The Bidens signed a condolence book at the South African Embassy, which has been hosting candlelight prayer vigils. The Vice President will speak at a National Cathedral memorial service on Wednesday morning, ending a week of mourning in Washington.
Others traveling to South Africa this week to honor Mandela’s memory include Presidents Carter, Clinton and Bush the Lesser, UN Secretary General Ban Ki-moon, the prime ministers of the UK, Spain, Canada and Australia, the presidents of France, Brazil and India, and, from the non-political world, Pope Francis, Prince Charles, Peter Gabriel, Oprah and Bono.
The United States will also be represented by members of the Westboro Baptist Church, who have announced their intention to mar the week by “protesting” outside various events, while South Africans look on and marvel at how a nation could tolerate such hatemongering.
Phil Schiliro, former chief congressional liaison for the Obama White House, returns to Washington this week to help with implementation of the Affordable Care Act. Described as a “short-term appointment,” the gig will keep Schiliro busy coordinating with various government departments and with Congress. Naturally, Republicans will impugn his moral fiber, condemn him as out of step with mainstream values, and accuse him of murdering Jimmy Hoffa, Vince Foster and Jesus. Continue reading Stormy Monday, 12/9/13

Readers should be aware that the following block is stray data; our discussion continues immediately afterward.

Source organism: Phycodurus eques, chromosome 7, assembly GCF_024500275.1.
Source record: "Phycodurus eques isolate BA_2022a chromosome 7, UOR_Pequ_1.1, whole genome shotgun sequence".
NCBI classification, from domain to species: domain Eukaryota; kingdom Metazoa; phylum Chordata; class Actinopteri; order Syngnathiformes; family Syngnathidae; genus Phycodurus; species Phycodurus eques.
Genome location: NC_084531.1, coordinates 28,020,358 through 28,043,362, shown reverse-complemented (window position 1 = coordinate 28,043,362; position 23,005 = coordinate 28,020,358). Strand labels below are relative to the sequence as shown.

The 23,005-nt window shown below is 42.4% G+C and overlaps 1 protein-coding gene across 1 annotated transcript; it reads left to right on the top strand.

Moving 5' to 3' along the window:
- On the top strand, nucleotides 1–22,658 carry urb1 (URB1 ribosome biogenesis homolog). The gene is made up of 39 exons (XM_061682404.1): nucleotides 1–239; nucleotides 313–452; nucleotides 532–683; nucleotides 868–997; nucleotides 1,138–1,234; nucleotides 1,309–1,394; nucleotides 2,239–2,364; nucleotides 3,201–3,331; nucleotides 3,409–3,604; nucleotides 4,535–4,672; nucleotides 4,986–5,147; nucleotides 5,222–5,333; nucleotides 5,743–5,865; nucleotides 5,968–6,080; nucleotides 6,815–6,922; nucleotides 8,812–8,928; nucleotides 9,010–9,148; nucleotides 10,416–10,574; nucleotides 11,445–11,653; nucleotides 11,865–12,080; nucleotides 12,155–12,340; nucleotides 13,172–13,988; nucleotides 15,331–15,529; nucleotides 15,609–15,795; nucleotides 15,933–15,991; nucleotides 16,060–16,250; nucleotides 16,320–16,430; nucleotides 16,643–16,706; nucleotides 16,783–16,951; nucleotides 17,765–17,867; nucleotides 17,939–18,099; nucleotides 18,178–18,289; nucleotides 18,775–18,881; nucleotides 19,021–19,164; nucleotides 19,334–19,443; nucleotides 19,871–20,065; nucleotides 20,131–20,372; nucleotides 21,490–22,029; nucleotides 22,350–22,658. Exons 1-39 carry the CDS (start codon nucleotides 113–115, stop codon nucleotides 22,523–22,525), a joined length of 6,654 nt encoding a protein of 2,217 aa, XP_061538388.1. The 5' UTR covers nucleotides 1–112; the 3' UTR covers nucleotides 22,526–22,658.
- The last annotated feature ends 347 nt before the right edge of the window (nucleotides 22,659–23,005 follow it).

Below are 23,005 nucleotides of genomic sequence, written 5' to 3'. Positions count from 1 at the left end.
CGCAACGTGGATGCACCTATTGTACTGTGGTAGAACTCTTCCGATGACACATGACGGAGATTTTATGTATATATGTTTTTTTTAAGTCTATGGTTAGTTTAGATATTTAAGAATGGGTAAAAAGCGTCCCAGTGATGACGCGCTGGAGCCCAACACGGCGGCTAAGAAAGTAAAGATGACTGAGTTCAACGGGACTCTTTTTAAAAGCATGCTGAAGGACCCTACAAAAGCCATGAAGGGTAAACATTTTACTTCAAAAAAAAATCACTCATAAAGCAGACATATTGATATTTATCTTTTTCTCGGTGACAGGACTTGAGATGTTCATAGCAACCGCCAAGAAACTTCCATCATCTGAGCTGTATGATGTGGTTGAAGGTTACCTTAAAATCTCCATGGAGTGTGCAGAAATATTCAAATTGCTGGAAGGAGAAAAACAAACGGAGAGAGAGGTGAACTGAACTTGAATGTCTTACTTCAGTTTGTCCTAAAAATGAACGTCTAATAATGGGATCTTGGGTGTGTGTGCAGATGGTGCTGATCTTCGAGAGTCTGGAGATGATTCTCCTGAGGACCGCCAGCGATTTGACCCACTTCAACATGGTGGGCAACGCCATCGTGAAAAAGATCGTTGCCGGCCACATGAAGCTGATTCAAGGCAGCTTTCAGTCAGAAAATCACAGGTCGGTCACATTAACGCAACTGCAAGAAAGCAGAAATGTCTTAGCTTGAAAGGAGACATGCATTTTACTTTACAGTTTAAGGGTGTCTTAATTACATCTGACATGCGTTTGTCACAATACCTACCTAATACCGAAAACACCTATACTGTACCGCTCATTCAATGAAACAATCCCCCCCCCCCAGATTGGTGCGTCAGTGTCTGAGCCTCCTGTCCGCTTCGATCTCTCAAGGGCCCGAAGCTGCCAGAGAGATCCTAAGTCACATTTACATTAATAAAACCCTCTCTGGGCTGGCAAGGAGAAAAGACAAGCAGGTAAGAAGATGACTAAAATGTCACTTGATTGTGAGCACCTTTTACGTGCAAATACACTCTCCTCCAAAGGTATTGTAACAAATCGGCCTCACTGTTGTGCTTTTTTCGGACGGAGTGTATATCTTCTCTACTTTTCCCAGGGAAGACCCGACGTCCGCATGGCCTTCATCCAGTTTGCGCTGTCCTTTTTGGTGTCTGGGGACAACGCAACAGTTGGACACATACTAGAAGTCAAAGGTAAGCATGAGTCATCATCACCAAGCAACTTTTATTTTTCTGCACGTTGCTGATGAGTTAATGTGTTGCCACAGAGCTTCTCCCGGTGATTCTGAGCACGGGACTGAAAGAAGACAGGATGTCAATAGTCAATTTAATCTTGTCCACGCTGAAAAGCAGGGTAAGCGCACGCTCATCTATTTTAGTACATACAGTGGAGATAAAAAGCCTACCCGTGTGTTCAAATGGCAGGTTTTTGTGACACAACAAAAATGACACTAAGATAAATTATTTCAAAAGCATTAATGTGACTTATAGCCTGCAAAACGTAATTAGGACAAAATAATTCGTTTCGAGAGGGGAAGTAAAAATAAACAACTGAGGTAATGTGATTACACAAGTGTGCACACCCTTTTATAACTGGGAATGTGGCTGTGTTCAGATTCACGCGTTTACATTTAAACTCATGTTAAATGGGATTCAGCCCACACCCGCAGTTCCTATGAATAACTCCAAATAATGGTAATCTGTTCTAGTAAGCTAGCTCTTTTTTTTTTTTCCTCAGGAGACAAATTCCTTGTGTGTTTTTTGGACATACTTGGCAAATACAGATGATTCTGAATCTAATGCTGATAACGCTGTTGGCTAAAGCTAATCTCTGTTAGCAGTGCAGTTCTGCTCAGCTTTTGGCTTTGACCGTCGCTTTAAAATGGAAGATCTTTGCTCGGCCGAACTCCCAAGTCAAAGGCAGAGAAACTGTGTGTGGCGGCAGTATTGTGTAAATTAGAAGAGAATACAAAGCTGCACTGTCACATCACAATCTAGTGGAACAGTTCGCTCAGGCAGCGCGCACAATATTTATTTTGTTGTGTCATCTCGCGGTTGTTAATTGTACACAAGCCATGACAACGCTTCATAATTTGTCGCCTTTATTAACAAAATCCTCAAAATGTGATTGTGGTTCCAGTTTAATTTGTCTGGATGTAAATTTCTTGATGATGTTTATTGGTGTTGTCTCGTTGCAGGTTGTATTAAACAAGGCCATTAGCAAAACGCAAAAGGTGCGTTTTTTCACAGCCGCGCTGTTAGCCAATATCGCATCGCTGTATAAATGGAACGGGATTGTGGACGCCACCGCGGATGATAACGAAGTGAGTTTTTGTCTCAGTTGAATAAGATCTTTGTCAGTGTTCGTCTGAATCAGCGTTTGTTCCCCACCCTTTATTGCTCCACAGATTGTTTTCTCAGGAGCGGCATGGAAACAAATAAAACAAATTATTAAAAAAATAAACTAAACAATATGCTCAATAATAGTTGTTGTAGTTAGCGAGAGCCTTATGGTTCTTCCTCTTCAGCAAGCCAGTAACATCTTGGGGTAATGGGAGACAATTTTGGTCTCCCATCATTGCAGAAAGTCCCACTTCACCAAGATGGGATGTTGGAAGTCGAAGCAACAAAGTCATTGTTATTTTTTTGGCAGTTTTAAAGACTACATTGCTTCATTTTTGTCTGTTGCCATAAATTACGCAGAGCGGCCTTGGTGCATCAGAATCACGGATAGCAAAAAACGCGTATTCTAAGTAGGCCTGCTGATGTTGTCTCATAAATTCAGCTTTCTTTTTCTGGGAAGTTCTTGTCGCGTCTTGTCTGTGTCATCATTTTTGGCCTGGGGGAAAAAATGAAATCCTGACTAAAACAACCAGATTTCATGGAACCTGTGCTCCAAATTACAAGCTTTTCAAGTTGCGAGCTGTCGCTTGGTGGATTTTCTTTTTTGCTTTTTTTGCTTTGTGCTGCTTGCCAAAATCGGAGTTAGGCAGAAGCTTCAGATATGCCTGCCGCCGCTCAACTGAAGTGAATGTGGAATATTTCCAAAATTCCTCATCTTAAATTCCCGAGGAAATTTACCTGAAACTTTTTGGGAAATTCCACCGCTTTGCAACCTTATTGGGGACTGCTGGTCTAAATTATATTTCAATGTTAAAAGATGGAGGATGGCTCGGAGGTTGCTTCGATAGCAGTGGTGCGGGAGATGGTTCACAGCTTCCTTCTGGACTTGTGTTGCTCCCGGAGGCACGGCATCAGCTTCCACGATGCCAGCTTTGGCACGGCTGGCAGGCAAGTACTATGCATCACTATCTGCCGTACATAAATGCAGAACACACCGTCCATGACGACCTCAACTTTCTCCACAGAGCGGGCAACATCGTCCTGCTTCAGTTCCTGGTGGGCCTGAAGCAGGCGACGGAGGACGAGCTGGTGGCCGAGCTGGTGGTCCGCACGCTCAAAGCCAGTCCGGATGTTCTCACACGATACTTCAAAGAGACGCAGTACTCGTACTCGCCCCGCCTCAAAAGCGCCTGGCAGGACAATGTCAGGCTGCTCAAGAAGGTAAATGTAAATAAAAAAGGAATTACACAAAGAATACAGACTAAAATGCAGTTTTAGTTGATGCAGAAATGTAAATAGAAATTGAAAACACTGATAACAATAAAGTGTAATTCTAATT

0 – 2!
Boehner lost the fight, as I predicted in my last article! Barack Obama kept alive the string that began with Boehner’s loss to Oklahoma Representative J.C Watts (R) for Chair of the House Republican Conference in 2001; that began Boehner’s string of losing fights of personal importance (important because Boehner makes them personal) to astute African-American politicians who take advantage of Boehner’s weaknesses and overreach.
Okay, the string is a twist: Boehner lost because his position was untenable. But the coincidence is history and makes good myth.
And from the mythical traditions of how the dead are buried, Obama has introduced something new to American politics: the political second line. It defines the way politics moves forward after a tough fight, when grief and anger are heavy in the air, and fury burns in the hearts of those vanquished, as, their ideals trounced, they walk past inanimate spirits of dead goals lying in the political infirmary of conference rooms.